For the first time this year, students ran a book club from the library. Here's is the reflection of Mia Kwon, one of the co-leaders.
BOOK CLUB 2017-2018
This year, the book club explored in total of 3 titles: Metamorphosis by Franz Kafka, On the Road by Jack Kerouac, and The Sun Also Rises by Ernest Hemingway. The meetings were held once in three weeks in the conference room of the library amongst the members of the book club. For each meeting, the group members of the club had read the assigned book and met for 45 minutes of discussion. During this time, different members shared their views on the book and discussed different literary elements of the plot. Each meeting, the books were chosen through a discussion between the group members who each suggested a title.
I feel that my participation in the book club provided me with an effective incentive to read. As full IB diploma candidates or students who are just struggling to get through the two years of high school, a lot of us feel as though we’re pressed for time and that we can’t allow ourselves the luxury to spend time reading for enjoyment. The fact that there are always so many distractions around us doesn’t help either. Fortunately, during my time as a book club member, I was able to read freely, without feeling pressed for time or out of duty for our grades. The book club simply has a relaxed and welcoming atmosphere that doesn’t put so much pressure on the members but still encourages them to read and explore. Moreover, I’ve enjoyed how the book club provides a way for us to appreciate the different perspectives.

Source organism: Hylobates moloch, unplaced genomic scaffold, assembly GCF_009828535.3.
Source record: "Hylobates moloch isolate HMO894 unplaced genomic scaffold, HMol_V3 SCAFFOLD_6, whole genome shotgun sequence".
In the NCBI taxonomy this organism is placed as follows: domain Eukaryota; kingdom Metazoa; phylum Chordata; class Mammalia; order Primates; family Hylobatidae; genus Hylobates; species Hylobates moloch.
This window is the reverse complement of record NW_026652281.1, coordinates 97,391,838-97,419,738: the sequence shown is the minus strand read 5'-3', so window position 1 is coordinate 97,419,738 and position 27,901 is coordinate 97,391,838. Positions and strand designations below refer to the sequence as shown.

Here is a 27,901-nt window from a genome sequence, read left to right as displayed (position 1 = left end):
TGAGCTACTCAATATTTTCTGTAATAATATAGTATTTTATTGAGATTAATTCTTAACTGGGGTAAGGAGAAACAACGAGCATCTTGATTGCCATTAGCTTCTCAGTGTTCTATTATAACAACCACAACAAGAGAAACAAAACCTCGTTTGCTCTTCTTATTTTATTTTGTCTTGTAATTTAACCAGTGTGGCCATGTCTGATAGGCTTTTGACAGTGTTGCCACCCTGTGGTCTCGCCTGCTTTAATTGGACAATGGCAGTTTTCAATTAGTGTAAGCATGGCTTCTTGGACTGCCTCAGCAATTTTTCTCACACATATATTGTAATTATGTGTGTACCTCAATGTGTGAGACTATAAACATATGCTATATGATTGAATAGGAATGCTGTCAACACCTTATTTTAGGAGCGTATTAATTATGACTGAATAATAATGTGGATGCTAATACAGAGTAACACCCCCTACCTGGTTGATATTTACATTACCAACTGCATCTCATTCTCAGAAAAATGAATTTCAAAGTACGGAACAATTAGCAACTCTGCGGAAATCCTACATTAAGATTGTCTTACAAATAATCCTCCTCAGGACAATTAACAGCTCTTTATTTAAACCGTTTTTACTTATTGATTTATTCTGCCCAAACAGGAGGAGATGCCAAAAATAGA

For example, during our discussion on the novel On the Road, the club was split into two differing opinions. One side of us were able to associate with the general theme of the plot – the culture of the beat generation – while one side of us couldn’t. It was particularly to see how the discussion of the theme of the novel extended to an observation of our own school community.
Lastly, my favorite aspect of being in the book club was how it led me to read a variety of books. Each meeting we decided democratically which book we wanted to read, although there were very few disagreements. The system allowed me to read a diverse range of books that differed in genres, authors, time period, etc.